Will People Have as an Excuse Before God at the Judgment That He Did Not Open Their Minds to Their Sins?

Question:  If a man makes a mistake and commits a sin but he believes in his heart that it is not a sin and it is the will of God, then God will punish him for this error despite the fact that this man believes in his conscience that it is the will of God?  For example, Islam’s kamikazes who cause terror and death believing it is the will of God.  Why does God not clearly show the truth to people but lets them make terrible errors in His name?  I can imagine a future dialog on judgment day where a person blames God for not opening his mind to the truth. Or would God forgive him for at least seeking to honor Him even though he did it improperly?

Answer:  If I believe in my conscience that taking your life to further mine is correct, should I be given credit for killing you conscientiously?  I ask it that way because I believe we are dealing with the question of absolutes here, moral absolutes and doctrinal absolutes.

Suppose I know someone you know, let’s call him Brett, and you see Brett as a loving family man and trusted worker, but I see him as a terrorist who is only putting on a front.  Perhaps I carry out a terrorist act in Brett’s name with him as my mentor and example.  In my conscience I believe it is proper to kill innocent people for the sake of the cause we, Brett and I, espouse.  But is it ever right to kill innocent people to bolster one’s cause?  Why do some people believe it is?  Because Brett told them too?  But if you know that Brett is not a terrorist and does not approve of terrorism, should you still honor me for killing in his name because I so firmly believed he was a terrorist?  If you know Brett is a terrorist, does that cause you to honor me for doing terrorism in his name?

In Romans 1:18-26 Paul describes how everyone knows the truth about who God is because He has made it plain to everyone.  No one on earth has an excuse to say they didn’t know about God.  Paul similarly describes the role of conscience in Romans 2 and how it guides us in our decision making.  We can violate our conscience and deny God and His moral law and even find ourselves doing it in God’s name.

Paul says that we hold down the truth or suppress the truth about God and His moral law.  We do this because we don’t want to have to submit to a God whom we cannot control.  We redefine God in a way that makes Him acceptable to us.  All the religions of the world are a defining of God in a way that keeps Him manageable.  All the religions of the world, except Christianity, hold, for example, that the way to have a right relationship to God is by obeying Him and that we have the ability to do that.  Christianity, on the other hand, denies that we have the ability to obey God and so holds that a right relationship with God can only come as a gift from Him.  All the religions of the world, except Christianity, believe that God will forgive us if we are trying hard to obey Him.  Christianity, on the other hand, acknowledges that we all justly deserve eternal separation from God and He cannot forgive us unless the demands of justice are met, and He has indeed met them for us by dying in our place.  Christianity alone requires a sacrifice because Christianity alone understands how truly alienated and rebellious we are.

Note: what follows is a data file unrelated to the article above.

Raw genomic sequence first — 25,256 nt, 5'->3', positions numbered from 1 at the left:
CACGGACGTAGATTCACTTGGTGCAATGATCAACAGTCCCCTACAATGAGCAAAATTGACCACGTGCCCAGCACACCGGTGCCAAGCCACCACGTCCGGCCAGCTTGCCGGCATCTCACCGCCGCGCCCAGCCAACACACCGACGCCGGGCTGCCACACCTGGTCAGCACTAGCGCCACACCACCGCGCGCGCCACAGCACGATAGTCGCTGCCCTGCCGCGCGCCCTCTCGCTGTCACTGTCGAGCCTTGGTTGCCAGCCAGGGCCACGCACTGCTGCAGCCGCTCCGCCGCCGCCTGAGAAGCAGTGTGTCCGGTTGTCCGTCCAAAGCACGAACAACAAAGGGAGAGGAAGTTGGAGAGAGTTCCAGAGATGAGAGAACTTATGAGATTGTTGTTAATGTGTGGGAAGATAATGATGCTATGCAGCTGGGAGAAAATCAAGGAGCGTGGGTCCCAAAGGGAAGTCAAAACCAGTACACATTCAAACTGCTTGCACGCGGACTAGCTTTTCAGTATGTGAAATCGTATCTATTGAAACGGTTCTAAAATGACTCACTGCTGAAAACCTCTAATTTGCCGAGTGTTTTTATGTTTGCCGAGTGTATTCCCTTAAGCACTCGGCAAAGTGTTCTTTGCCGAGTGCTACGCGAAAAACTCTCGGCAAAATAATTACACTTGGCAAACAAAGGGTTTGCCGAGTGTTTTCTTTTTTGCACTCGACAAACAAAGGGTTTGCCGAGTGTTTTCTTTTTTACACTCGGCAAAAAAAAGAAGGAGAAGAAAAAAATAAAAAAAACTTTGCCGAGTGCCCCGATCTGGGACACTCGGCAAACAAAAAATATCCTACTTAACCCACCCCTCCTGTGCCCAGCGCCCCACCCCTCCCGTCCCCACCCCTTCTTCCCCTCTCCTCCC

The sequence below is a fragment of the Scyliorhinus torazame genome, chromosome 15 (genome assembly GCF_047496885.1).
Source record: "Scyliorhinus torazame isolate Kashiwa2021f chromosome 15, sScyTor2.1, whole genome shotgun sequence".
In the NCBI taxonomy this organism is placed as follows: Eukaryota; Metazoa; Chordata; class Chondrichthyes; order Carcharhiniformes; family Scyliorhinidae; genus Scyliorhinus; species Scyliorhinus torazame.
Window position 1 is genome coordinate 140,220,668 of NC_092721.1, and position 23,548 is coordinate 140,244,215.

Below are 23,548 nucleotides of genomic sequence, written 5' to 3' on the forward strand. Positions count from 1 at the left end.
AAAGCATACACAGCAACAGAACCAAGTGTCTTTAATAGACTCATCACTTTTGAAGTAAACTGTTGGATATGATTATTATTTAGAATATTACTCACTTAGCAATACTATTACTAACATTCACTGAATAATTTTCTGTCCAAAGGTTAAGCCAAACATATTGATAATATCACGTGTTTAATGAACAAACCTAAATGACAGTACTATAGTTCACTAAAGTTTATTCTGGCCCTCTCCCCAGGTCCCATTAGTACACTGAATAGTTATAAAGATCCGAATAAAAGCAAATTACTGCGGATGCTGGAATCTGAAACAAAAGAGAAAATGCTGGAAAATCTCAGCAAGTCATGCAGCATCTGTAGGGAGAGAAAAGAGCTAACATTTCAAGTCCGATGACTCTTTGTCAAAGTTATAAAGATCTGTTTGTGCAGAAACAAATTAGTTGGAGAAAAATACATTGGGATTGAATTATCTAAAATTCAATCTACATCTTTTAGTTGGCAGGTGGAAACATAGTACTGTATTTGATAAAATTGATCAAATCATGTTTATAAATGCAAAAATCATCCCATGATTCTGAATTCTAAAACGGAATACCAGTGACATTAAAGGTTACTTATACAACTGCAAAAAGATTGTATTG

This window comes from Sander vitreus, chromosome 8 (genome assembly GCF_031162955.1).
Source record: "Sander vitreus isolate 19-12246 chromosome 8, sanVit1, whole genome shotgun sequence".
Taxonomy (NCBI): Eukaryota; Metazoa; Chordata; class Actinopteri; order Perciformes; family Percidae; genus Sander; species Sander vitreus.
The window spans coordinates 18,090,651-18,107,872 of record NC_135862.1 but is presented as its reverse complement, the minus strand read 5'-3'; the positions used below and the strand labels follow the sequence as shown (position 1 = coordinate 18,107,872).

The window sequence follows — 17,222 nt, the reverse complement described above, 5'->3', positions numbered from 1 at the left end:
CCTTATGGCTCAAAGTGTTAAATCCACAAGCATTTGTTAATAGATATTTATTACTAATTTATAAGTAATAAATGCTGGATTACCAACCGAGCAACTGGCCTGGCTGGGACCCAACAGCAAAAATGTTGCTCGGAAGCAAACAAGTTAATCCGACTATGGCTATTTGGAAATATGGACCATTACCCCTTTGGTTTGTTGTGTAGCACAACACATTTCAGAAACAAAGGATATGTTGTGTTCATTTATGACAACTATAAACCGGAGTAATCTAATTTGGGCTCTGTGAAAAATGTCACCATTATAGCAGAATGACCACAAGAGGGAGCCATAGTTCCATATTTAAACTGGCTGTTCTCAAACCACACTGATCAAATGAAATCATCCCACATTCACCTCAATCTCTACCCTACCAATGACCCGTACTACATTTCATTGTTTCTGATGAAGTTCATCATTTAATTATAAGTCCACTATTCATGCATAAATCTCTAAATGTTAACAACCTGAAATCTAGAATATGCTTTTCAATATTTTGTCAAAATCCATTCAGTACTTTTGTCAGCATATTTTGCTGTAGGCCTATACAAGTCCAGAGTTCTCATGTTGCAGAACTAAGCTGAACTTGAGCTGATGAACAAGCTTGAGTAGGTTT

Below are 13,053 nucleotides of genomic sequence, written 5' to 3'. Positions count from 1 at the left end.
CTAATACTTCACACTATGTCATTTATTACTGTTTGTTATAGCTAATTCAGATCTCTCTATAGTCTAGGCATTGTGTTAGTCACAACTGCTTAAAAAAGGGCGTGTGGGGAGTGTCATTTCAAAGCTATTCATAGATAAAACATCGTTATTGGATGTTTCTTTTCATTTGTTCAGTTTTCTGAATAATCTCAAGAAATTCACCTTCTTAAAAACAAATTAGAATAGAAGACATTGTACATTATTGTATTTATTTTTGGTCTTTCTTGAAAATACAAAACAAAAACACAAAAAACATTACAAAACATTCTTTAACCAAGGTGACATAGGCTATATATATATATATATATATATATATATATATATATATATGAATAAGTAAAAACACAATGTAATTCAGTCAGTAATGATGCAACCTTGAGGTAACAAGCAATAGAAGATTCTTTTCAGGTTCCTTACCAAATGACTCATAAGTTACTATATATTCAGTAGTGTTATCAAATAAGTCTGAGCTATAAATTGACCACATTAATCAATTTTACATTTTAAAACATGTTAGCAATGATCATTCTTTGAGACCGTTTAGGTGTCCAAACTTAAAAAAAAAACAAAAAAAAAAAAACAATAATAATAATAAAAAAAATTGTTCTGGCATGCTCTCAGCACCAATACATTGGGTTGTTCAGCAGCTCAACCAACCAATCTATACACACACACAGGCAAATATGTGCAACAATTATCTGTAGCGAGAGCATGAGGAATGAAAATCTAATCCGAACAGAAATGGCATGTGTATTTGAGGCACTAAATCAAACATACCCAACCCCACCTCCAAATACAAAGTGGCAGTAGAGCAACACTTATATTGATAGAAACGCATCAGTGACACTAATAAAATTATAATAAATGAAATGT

So we are truly culpable or blameworthy for claiming wrong things about God.  We do know better deep down but don’t want to acknowledge it.  God will not honor the terrorist for thinking he was doing God’s will.  The terrorist is in rebellion against the true God and will not be pardoned for wicked deeds done in God’s name.  He will have no excuse before the throne of judgment.

There may be areas of moral decision that are not so clear as the issue of murdering innocents.  In these areas there is room for honest differences between people and God will certainly honor the intent of the heart.  But He will not justify killing in His name for the sake of striking fear in people’s hearts to get one’s political or religious view more influence.  That young man or woman who believes he or she is getting into heaven because they blew themselves up in Allah’s name is going to be sadly disappointed.  They should have known better.  Deep down, they did know better.  They had to stifle their conscience with the false teaching of those who recruited them.

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